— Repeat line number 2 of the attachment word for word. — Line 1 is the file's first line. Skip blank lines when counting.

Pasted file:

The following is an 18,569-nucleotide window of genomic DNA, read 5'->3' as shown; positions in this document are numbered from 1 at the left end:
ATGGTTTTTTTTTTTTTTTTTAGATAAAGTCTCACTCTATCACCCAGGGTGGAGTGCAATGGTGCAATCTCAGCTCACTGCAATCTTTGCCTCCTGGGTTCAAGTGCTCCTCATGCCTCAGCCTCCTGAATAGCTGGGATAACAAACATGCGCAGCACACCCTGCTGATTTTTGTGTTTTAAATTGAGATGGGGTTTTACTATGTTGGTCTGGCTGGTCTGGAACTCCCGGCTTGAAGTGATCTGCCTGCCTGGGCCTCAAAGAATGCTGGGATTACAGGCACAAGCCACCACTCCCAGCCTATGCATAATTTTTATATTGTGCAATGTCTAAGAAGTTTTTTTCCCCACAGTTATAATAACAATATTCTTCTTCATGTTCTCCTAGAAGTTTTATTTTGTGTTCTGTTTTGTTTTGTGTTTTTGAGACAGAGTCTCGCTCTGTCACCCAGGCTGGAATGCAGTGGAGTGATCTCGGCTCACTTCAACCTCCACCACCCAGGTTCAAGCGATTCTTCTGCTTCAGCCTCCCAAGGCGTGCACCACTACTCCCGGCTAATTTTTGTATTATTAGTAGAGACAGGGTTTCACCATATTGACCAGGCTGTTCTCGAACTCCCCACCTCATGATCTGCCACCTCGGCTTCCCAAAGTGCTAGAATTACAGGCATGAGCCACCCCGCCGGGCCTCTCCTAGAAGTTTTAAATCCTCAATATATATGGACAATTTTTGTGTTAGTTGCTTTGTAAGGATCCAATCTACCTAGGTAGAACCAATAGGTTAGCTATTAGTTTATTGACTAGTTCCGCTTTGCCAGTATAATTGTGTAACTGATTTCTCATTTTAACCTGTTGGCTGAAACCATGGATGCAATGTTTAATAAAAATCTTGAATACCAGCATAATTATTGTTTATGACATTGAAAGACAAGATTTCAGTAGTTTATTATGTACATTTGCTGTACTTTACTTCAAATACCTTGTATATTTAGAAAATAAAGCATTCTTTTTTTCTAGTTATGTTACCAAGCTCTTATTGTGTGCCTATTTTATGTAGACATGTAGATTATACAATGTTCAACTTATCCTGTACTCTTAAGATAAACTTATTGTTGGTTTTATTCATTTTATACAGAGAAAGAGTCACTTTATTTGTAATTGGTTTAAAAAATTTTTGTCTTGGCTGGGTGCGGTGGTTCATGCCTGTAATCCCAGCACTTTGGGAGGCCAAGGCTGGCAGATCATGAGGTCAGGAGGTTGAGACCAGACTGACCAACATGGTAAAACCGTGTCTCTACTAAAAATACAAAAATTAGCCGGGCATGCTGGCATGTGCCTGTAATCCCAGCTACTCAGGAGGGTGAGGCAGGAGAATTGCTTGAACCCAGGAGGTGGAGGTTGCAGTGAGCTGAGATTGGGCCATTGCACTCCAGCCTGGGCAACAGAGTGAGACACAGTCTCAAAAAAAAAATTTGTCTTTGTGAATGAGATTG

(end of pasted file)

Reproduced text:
ATGGTTTTTTTTTTTTTTTTTAGATAAAGTCTCACTCTATCACCCAGGGTGGAGTGCAATGGTGCAATCTCAGCTCACTGCAATCTTTGCCTCCTGGGTTCAAGTGCTCCTCATGCCTCAGCCTCCTGAATAGCTGGGATAACAAACATGCGCAGCACACCCTGCTGATTTTTGTGTTTTAAATTGAGATGGGGTTTTACTATGTTGGTCTGGCTGGTCTGGAACTCCCGGCTTGAAGTGATCTGCCTGCCTGGGCCTCAAAGAATGCTGGGATTACAGGCACAAGCCACCACTCCCAGCCTATGCATAATTTTTATATTGTGCAATGTCTAAGAAGTTTTTTTCCCCACAGTTATAATAACAATATTCTTCTTCATGTTCTCCTAGAAGTTTTATTTTGTGTTCTGTTTTGTTTTGTGTTTTTGAGACAGAGTCTCGCTCTGTCACCCAGGCTGGAATGCAGTGGAGTGATCTCGGCTCACTTCAACCTCCACCACCCAGGTTCAAGCGATTCTTCTGCTTCAGCCTCCCAAGGCGTGCACCACTACTCCCGGCTAATTTTTGTATTATTAGTAGAGACAGGGTTTCACCATATTGACCAGGCTGTTCTCGAACTCCCCACCTCATGATCTGCCACCTCGGCTTCCCAAAGTGCTAGAATTACAGGCATGAGCCACCCCGCCGGGCCTCTCCTAGAAGTTTTAAATCCTCAATATATATGGACAATTTTTGTGTTAGTTGCTTTGTAAGGATCCAATCTACCTAGGTAGAACCAATAGGTTAGCTATTAGTTTATTGACTAGTTCCGCTTTGCCAGTATAATTGTGTAACTGATTTCTCATTTTAACCTGTTGGCTGAAACCATGGATGCAATGTTTAATAAAAATCTTGAATACCAGCATAATTATTGTTTATGACATTGAAAGACAAGATTTCAGTAGTTTATTATGTACATTTGCTGTACTTTACTTCAAATACCTTGTATATTTAGAAAATAAAGCATTCTTTTTTTCTAGTTATGTTACCAAGCTCTTATTGTGTGCCTATTTTATGTAGACATGTAGATTATACAATGTTCAACTTATCCTGTACTCTTAAGATAAACTTATTGTTGGTTTTATTCATTTTATACAGAGAAAGAGTCACTTTATTTGTAATTGGTTTAAAAAATTTTTGTCTTGGCTGGGTGCGGTGGTTCATGCCTGTAATCCCAGCACTTTGGGAGGCCAAGGCTGGCAGATCATGAGGTCAGGAGGTTGAGACCAGACTGACCAACATGGTAAAACCGTGTCTCTACTAAAAATACAAAAATTAGCCGGGCATGCTGGCATGTGCCTGTAATCCCAGCTACTCAGGAGGGTGAGGCAGGAGAATTGCTTGAACCCAGGAGGTGGAGGTTGCAGTGAGCTGAGATTGGGCCATTGCACTCCAGCCTGGGCAACAGAGTGAGACACAGTCTCAAAAAAAAAATTTGTCTTTGTGAATGAGATTG